Greenwashing has become a very hot topic, and consumers are not shying away from naming and shaming companies that aren’t actually as ‘green’ as they claim to be.
Greenwashing should not be ignored, considering the ramifications of jumping on the ‘green’ bandwagon and mindlessly labelling a company as ‘eco’ and ‘sustainable’, says James Swenson, managing director, research and operations, of ethiXbase, a value chain sustainability solutions business that delivers data analytics to assist corporates and third parties, create and maintaining sustainable business practices.
No one is exempt from this spotlight, and being inaccurate about important sustainable practices that should have previously been implemented is costly to both reputation and revenue. It is now time for businesses to walk the walk, and put in place reporting measures that ensure they are operating as sustainably as possible.
What is greenwashing and why is it important to identify?
Greenwashing is an umbrella term that has been around since the 1980s, and encompasses numerous activities ranging from organisations deliberately lying and misleading consumers to accidentally exaggerating or misrepresenting practices without a genuine motive. It is often used as a marketing and advertising technique to make a company appear greener and more sustainable than it is.
Firms often selectively disclose relationships with ‘good’ suppliers rather than relationships with ‘bad’ suppliers. It is a practice used to gain preference with customers who choose to purchase and support businesses that care about their impact on the planet. Bluewashing, a term used to describe deliberately deceptive marketing, has also become more prevalent. One example is seeing companies claiming to follow United Nations rules relating to non-slavery clothes production when they actually aren’t.
If a company is participating in greenwashing, its entire reputation, image and brand are on the line which can lead to a plummet in sales and revenue. In fact, 77 per cent of consumers are motivated to purchase from companies committed to making the world a better place, and 73 per cent of investors state that efforts to improve the environment, and society, contribute to their investment decisions.
The risks of greenwashing in your value-chain
Although it may seem beneficial to brand image, greenwashing only possesses very short-term benefits and has detrimental long-term impacts on reputation and revenue.
Competitive markets have meant that many smaller suppliers and firms are claiming to be green and sustainable, due to pressure from rivals that are doing the same. They do not have the resources to invest in companies that score high on corporate social responsibility reporting (CSR), and subsequently try to volumise their green image at minimal cost and operational disruption.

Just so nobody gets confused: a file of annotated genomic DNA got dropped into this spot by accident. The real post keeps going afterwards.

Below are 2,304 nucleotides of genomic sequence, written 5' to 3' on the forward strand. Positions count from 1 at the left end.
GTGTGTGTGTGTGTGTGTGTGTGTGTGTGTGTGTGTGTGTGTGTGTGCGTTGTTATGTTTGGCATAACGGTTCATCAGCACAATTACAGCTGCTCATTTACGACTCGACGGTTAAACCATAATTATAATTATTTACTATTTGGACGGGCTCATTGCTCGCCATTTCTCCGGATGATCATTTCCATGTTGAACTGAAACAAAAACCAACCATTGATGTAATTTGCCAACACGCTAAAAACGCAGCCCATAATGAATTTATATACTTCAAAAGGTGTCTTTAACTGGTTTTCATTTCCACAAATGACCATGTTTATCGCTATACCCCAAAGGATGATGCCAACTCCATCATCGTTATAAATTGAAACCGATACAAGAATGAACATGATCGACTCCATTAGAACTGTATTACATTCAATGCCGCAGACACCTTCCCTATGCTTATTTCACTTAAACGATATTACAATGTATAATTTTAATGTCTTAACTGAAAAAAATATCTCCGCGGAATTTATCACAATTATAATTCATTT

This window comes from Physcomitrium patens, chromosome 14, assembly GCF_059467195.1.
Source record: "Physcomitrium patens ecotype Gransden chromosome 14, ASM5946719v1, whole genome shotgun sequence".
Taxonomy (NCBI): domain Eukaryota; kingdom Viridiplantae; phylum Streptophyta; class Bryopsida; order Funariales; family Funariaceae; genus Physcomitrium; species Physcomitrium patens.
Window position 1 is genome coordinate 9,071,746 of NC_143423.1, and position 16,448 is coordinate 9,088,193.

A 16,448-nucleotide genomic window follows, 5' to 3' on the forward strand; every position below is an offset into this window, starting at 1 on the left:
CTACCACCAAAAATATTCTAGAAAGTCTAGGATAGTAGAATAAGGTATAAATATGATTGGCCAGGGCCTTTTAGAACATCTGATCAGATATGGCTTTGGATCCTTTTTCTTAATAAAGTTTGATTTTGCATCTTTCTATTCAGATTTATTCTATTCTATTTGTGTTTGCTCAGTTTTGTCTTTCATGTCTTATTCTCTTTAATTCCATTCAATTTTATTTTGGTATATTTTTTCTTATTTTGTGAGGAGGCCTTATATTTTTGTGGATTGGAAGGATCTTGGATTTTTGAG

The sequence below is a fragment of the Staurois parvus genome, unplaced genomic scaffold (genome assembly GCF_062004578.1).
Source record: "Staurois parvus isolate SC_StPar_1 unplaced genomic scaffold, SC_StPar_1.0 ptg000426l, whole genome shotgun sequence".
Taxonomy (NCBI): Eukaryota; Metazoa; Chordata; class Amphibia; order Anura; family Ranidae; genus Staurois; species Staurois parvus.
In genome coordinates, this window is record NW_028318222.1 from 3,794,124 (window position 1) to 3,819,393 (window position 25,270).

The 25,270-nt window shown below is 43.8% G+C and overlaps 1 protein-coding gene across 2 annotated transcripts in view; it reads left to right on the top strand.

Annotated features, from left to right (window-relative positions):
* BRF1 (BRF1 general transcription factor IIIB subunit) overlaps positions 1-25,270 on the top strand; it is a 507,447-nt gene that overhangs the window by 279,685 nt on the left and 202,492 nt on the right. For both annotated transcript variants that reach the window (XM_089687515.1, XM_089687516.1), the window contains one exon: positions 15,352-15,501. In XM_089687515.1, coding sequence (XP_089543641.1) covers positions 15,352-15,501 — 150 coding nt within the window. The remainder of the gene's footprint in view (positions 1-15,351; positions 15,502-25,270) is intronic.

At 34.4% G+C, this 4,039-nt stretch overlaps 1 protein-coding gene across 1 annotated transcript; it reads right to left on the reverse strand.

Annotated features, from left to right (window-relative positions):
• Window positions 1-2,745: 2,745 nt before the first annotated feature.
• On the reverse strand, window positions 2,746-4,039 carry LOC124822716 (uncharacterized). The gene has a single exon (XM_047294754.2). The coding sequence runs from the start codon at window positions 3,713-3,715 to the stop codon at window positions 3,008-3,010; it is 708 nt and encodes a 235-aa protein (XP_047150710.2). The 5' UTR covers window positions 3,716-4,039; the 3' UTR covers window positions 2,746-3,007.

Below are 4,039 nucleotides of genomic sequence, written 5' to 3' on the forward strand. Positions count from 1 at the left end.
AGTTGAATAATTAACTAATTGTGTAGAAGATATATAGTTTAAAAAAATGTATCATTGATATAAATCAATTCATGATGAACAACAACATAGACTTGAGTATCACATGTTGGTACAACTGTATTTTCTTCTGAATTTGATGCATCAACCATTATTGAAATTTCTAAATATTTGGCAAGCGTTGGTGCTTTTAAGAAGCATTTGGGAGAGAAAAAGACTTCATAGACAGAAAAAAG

Businesses under EU disclosure have not only a legal obligation to annually report on environmental, social and corporate governance (ESG), but also an added internal revenue and investment requirement. Organisations that take a proactive approach and drop inadequate traditional methods of point-in-time assessments, and instead implement a risk assessment automation platform, will be better prepared for the risk obstacles thrown their way. It is important that businesses view ESG as an important requirement, and invest in tools that can help them meet the standards laid out.
The steps to identify and prevent greenwashing in your value chain
In many cases, greenwashing is hidden in supply chains and manufacturing procedures, meaning organisations can easily bury environmental degradation and malpractices. It is imperative that supply chain executives look for greenwashing in their own company and along their supply chain.
- Measure impact
There are two common ways to assess the impact of a given product or organisation to help identify whether a company is guilty of greenwashing. Implementing inventory reporting can report the impacts of a company’s operations such as social equality, carbon emissions and biodiversity impact – aligned with the UN’s Sustainable Development Goals. Additionally, this can also measure the impact of a particular investment to compare what would have happened in its absence and conclude whether the investment is of value or not.
Another part of the solution is verification. Specialist organisations can be employed to carry out screening and testing, to verify the validity of a company’s sustainability claims. This can highlight genuinely effective initiatives while outing those that could result in claims of greenwashing.
Data collected from screening tests at all levels of the supply chain can prevent and confront any accusations of greenwashing by providing evidence that verifies green credentials. Many greenwashing cases happen when a company makes environmental claims that are not backed or verified by data or a third party.
3. Automated risk assessments
To anticipate the road ahead and identify instances that might threaten environmental credentials, companies must implement ongoing supply chain risk management to monitor risk regulations, and risks presented by supply chains and internal operations. This will monitor and collect appropriate data from third-party partners in real-time to identify risks before they escalate, and protect an organisation from involuntarily falling into the category of greenwashing.
Many consumers are now aware of greenwashing and are holding brands accountable for their misleading sustainable pledges, and absent verifications. By closely monitoring supply chains and reporting on environmental credentials and the authenticity of the suppliers used, companies can avoid any accusations and involvement in greenwashing.